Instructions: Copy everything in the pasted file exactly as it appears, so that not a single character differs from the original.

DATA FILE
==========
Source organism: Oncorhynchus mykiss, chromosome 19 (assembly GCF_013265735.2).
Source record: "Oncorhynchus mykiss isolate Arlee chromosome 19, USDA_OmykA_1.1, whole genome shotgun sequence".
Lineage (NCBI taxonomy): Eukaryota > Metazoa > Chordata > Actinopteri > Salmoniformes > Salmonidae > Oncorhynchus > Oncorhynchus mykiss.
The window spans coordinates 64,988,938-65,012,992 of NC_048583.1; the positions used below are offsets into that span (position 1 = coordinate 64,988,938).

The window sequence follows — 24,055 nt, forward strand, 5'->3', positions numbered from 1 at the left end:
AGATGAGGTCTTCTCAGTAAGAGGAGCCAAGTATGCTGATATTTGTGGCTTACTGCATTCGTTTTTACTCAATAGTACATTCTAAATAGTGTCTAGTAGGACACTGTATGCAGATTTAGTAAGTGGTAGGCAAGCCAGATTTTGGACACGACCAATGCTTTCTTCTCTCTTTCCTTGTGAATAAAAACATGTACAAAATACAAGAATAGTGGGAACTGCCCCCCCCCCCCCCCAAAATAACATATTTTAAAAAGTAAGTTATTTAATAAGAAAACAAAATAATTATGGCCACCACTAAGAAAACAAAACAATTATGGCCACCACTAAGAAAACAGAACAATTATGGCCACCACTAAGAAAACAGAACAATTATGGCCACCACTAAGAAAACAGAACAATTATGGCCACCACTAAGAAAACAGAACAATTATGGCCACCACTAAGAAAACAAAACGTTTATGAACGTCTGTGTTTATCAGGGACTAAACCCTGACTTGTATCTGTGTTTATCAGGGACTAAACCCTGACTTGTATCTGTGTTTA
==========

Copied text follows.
Source organism: Oncorhynchus mykiss, chromosome 19 (assembly GCF_013265735.2).
Source record: "Oncorhynchus mykiss isolate Arlee chromosome 19, USDA_OmykA_1.1, whole genome shotgun sequence".
Lineage (NCBI taxonomy): Eukaryota > Metazoa > Chordata > Actinopteri > Salmoniformes > Salmonidae > Oncorhynchus > Oncorhynchus mykiss.
The window spans coordinates 64,988,938-65,012,992 of NC_048583.1; the positions used below are offsets into that span (position 1 = coordinate 64,988,938).

The window sequence follows — 24,055 nt, forward strand, 5'->3', positions numbered from 1 at the left end:
AGATGAGGTCTTCTCAGTAAGAGGAGCCAAGTATGCTGATATTTGTGGCTTACTGCATTCGTTTTTACTCAATAGTACATTCTAAATAGTGTCTAGTAGGACACTGTATGCAGATTTAGTAAGTGGTAGGCAAGCCAGATTTTGGACACGACCAATGCTTTCTTCTCTCTTTCCTTGTGAATAAAAACATGTACAAAATACAAGAATAGTGGGAACTGCCCCCCCCCCCCCCCAAAATAACATATTTTAAAAAGTAAGTTATTTAATAAGAAAACAAAATAATTATGGCCACCACTAAGAAAACAAAACAATTATGGCCACCACTAAGAAAACAGAACAATTATGGCCACCACTAAGAAAACAGAACAATTATGGCCACCACTAAGAAAACAGAACAATTATGGCCACCACTAAGAAAACAGAACAATTATGGCCACCACTAAGAAAACAAAACGTTTATGAACGTCTGTGTTTATCAGGGACTAAACCCTGACTTGTATCTGTGTTTATCAGGGACTAAACCCTGACTTGTATCTGTGTTTA